By Heather Pringle | April 29, 2011 | 7 Comments
In 1927, Leonard Woolley began digging human remains from a vast gilded killing field at Tell al-Muqayyar in Iraq, a place better known to most today by its biblical name: Ur. Woolley, the son of an Anglican curate and a very skilled excavator, had made a study of Ur, a city-state that rose to prominence along the Euphrates in the third millennium B.C. With financing from both the British Museum and Penn Museum in Philadelphia, Woolley had documented Ur’s great ziggurat–a stepped pyramid made of bricks–and pored over its temples and other monumental buildings. Digging its tombs seemed the logical next step.
Little prepared Woolley, however, for the haunting death scenes he soon uncovered. In 16 royal tombs, he and his workmen found two mass graves, or “death-pits” as Woolley dubbed them, containing gold-and silver-adorned skeletons. One pit, PG 789, brimmed with the bodies of 63 individuals. The second, known as the Great Death-Pit, PG 1237, revealed rows of skeletons, almost entirely female, 74 individuals in all. Many of the women had gone to their grave wearing gold ribbons, gold wreathes, gold necklaces with lapis lazuli beads. Some were arranged in overlapping rows, so that the head of one lay companionably on the legs or feet of another.
Woolley concluded that the bodies in PG 1237 belonged to court retainers who were sacrificed to serve their royal masters in the next world. But he puzzled over the manner of their death. “The bones,” he wrote in Ur of the Chaldees, “are too crushed and too decayed to show any cause of death.” So Woolley searched the pit itself for some sign of violent struggle. But he could find none. Finally, he settled on an interpretation. The women, he suggested, had downed a poisonous or soporific drug from one of the cups littering the grave and then laid down quietly in tidy rows to await death.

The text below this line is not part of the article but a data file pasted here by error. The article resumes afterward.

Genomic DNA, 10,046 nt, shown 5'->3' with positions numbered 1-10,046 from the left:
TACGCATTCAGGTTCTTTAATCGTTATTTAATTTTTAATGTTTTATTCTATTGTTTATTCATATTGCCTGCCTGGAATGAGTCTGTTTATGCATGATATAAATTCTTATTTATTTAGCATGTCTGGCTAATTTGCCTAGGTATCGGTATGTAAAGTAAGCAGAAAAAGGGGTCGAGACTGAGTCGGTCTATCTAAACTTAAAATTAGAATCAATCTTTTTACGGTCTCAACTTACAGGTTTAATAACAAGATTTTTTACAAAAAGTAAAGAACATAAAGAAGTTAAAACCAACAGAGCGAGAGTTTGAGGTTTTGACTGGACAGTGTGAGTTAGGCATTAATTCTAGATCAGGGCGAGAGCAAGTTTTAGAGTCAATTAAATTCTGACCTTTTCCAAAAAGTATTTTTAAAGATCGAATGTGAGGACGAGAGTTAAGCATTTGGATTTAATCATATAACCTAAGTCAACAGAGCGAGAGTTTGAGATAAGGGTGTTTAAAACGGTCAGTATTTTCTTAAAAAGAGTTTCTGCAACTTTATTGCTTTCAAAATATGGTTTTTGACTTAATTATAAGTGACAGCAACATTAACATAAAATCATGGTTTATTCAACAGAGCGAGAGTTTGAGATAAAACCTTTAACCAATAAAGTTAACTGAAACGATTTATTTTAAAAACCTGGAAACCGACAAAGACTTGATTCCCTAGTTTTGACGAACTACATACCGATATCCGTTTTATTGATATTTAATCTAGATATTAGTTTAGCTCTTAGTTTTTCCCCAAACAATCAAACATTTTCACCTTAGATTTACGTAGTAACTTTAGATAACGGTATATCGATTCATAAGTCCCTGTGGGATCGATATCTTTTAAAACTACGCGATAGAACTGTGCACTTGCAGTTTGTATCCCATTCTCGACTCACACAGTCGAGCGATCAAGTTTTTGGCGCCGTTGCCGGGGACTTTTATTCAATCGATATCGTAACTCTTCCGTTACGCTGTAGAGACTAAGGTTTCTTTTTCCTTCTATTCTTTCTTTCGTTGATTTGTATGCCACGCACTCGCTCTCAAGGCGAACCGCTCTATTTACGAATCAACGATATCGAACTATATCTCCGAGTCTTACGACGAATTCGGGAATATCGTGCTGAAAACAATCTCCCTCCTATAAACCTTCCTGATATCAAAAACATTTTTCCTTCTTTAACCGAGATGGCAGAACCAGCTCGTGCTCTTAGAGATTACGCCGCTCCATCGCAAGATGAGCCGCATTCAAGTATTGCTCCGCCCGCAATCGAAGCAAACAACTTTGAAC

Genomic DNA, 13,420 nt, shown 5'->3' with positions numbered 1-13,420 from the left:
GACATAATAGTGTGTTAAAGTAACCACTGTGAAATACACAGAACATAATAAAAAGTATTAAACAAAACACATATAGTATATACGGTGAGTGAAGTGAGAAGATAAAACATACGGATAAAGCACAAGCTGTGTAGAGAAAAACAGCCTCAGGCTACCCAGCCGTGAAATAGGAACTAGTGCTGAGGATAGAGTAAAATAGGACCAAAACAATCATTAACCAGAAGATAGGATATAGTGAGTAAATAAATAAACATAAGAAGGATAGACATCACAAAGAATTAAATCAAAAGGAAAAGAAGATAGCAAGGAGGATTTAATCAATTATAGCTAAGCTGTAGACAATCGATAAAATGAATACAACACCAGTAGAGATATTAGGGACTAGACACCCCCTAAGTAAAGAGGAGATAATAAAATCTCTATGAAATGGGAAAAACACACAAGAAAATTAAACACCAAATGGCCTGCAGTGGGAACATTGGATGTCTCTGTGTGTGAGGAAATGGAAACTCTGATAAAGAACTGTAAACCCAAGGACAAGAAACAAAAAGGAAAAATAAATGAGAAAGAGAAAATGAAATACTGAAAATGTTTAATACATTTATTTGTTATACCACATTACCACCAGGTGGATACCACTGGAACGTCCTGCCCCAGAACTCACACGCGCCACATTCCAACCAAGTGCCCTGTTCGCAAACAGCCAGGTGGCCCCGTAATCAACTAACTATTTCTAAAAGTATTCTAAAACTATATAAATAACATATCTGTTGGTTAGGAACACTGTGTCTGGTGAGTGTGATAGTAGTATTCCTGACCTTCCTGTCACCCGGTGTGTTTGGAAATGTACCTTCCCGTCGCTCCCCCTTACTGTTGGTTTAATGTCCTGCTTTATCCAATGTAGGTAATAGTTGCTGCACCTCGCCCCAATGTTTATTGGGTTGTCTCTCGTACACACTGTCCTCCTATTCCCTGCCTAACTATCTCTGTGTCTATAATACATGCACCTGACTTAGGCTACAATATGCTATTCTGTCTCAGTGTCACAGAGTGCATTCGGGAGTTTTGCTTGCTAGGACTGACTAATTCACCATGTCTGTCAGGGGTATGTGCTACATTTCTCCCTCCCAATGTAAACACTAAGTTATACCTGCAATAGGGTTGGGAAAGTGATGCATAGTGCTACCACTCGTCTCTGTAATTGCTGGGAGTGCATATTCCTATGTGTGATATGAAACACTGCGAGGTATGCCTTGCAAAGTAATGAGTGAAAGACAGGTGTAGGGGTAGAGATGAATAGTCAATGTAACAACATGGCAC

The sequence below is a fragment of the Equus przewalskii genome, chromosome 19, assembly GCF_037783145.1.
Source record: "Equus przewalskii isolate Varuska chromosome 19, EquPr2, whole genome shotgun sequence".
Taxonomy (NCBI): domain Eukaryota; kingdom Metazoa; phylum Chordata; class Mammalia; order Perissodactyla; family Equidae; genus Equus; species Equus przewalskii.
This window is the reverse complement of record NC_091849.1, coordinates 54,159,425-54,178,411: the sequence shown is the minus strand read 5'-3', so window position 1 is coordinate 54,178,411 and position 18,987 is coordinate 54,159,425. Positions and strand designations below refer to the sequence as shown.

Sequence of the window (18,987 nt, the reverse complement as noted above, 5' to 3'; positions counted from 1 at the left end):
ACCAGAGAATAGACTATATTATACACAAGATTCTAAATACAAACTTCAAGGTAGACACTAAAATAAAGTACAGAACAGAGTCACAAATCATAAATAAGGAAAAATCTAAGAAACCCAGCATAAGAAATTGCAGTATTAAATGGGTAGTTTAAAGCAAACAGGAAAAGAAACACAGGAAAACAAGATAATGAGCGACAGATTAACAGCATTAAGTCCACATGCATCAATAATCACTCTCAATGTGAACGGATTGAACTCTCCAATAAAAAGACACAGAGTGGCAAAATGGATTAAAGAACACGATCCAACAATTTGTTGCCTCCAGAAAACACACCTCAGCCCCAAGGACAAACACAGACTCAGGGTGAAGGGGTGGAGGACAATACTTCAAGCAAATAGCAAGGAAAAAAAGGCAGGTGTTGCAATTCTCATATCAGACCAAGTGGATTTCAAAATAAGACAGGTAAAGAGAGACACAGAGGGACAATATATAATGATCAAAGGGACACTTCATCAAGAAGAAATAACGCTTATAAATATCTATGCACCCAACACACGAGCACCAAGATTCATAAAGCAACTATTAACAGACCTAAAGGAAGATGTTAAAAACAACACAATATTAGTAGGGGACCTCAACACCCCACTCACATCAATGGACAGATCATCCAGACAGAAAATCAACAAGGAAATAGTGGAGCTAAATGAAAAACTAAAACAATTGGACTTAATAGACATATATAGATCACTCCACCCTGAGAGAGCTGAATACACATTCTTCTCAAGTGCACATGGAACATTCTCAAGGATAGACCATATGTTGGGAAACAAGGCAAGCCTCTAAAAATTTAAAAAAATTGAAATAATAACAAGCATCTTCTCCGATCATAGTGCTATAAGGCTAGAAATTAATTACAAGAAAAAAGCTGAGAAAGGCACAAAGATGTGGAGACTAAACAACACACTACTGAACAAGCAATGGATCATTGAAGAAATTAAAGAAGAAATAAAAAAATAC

For nearly 80 years most archaeologists accepted Woolley’s interpretation. But last month a team led by Penn Museum archaeologist Aubrey Baadsgaard published new forensic evidence in the journal Antiquity that reveals a more sinister and strange scenario than Woolley ever imagined.
Baadsgaard and her colleagues selected two of the damaged skulls that Woolley excavated from Ur, one from the Great Death Pit, the other from the second largest grave, PG 789, and arranged to have them CT-scanned at the Hospital of the University of Pennsylvania. Then the team pored over the scans. Dental evidence and other data revealed that the skull from the Great Death Pit belonged to a young female in her late teens or early twenties. The other skull came from a young man in the prime of life, aged 25 to 30, who was outfitted with a copper helmet.
Both likely died in the same murderous way. Someone dealt them hard, fatal blows to the head with a heavy weapon that possessed what the authors call “a small pointed striking end.” And in a lovely piece of archaeological sleuthing, the authors appear to have found the very kind of weapon that did them in: a copper battleaxe excavated from the Royal Cemetery and equipped with a long sharp lethal spike.
But there’s more to the study. Baadsgaard and her colleagues also detected traces of heating or burning on the female skull, as well as small hardened droplets of a metallic substance that later proved to be mercury sulphide, commonly known as cinnabar. In Eurasia, early societies discovered many ways of preserving animal and human flesh from decomposition. Some in the ancient Near East used heating and smoking to preserve the bodies of the royal dead. In China, powerful families sometimes mummified the bodies of important people in a mercury bath. It is entirely possible, notes the Penn Museum team, that the people of Ur attempted to mummify all the retainers “to reduce decay while elaborate and lengthy funeral rights were performed before burying deceased bodies.”
All this, of course, is a far cry from Woolley’s bloodless, beautiful, sleepy deaths. In Ur, royal families ordered the violent deaths of dozens of young courtiers and servants so that they might continue to serve dead kings and queens in the afterlife.
So enough complaining about the Royal Wedding. Long before there was a Kate Middleton, long before there was a Princess Diana coyly courting the cameras and a Bertie Windsor wrestling with a stammer, there were royal families whose sense of entitlement truly knew no bounds.
Photos and Illustrations: Top: Plan of the Great Death-Pit, courtesy Iraq’s Ancient Past, Penn Museum. Middle: Gold Bowl from the Royal Cemetery of Ur, courtesy Trustees of the British Museum. Bottom: Beads and pendants from the Royal Cemetery of Ur, courtesy Trustees of the British Museum.